The country owed him a fortune. He lost all of his money. He became a cripple in the service of his country. He was disrespected by many of his leaders. He had real grievances and he marshaled. Yeah, yeah. And, you know, again, not to get lost in the weeds, but I read a fair amount, you know, trying to get as much of this right as I could.


And he he genuinely believed, it seemed, that America and the colonies he he did care for would be much better under British rule. He he wrote that he affirmatively changed his mind, you know, about what was best for the country he was fighting for. So, you know, was it a total Judas move? Did he do it for thirty pieces of silver? I don't think it was about that. You know, in my story, I suggest that it was primarily ego, but I don't know.


That's just the way I heard it. Right. So there was a lot of other stuff to think about when you ask the question, why did Benedict Arnold ultimately do what he did? Obviously, we don't really and truly know. But why is the school board in San Francisco right now, in February of twenty twenty one, overwhelmingly voting to take the names off of schools? And why did they pull down Chris Columbus back in our hometown? And why would they like to do that in New York and so forth and so on?


How where does it end? How does it end and what's it look like one hundred years from now?


Wow, man, I really don't know. I have no idea.


Is it is it too late to get Mailloux new blood back on here? Maybe she'll have an answer. You know. You know, she got she got a bronze bust of herself, too. I'm talking again about my former co-host on Evening magazine back in 2002. She was with you when you did that? When she was with me, we both went over there. We both got photographed and we were both invited to come back a couple of weeks later to pour the negatives.


And then then we each left with a fifteen thousand dollar bronze likeness of ourselves. And she didn't know what to do with hers either. And I, I still don't mind still out in the garage under the tarp because I, I meant what I said. I don't I don't think people are supposed to have statues of themselves while they're alive.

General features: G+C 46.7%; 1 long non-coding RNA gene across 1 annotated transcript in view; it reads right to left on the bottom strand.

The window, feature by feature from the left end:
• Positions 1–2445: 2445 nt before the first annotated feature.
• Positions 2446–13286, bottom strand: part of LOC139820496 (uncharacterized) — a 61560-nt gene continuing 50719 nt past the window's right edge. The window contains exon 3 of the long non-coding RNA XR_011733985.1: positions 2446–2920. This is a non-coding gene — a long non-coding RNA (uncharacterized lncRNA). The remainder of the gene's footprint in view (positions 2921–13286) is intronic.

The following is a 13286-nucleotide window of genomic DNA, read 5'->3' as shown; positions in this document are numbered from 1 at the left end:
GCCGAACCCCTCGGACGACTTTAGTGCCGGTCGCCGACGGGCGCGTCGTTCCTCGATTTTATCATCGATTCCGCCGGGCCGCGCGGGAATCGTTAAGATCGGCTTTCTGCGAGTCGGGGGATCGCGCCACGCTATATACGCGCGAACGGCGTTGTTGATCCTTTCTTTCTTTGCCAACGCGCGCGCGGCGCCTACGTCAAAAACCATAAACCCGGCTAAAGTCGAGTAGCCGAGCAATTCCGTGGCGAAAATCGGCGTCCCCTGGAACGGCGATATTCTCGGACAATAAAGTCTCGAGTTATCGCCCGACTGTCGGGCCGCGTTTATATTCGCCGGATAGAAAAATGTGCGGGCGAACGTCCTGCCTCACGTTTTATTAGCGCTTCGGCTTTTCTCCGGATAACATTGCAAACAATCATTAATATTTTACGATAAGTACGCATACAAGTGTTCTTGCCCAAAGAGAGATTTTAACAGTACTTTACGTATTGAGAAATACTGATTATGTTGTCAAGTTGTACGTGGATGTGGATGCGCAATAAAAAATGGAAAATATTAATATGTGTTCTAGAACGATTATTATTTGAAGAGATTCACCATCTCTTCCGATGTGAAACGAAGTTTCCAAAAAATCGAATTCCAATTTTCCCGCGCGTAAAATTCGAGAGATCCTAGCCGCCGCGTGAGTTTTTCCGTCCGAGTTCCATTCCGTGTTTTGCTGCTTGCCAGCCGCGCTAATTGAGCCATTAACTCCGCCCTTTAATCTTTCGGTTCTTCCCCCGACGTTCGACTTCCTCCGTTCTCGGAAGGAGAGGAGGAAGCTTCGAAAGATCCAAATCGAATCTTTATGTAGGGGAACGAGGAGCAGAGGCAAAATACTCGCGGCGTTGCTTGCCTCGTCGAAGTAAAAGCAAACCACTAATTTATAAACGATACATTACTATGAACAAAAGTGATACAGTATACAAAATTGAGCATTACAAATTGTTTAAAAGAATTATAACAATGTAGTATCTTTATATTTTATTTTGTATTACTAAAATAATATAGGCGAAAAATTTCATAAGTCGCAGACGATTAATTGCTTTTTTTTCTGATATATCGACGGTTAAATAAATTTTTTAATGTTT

You know what? I'm going to I think I'm going to come up and see you tomorrow. I'm going to take it with me. I'm going to take that statue, you know, bring it down to the office, put it in there. I wanted to do I had an idea for a show years ago I wanted to give you my bronze bust, and I wanted you to drive it across the country and deliver it to my mom and dad in oh, in Baltimore.


I vaguely remember you telling me this.


We were drinking at the time, as of course we were, of course. But I really I wanted to do an Internet show called Baltimore or Bust, and I wanted my best friend to take my giant two hundred pound bronze selfie and drive it across the country. And the rules were you had to take it with you wherever you went. So like you go into a diner, you got to carry it in, you have to carry it in and you have to get it on the table.


Right. And you have to order it like some French fries or something. And when you checked into your crappy hotel, you got it. You got to take it in now. You got to and you have to film the whole thing. Of course. Oh, my God. So, you know, I said to Taylor, maybe a couple of camera guys along and basically you have a road trip with a brass, a bronze facsimile of your best friend in order to deliver to my parents who would know what the hell to do with it.


Let let them live with the damn thing for a couple of years.


They probably would say, now, now take it back. We got no room for that and then I have to drive it back.


That would be terrible. That's what I.


Well, maybe we should still let's let's let's crowdfund it.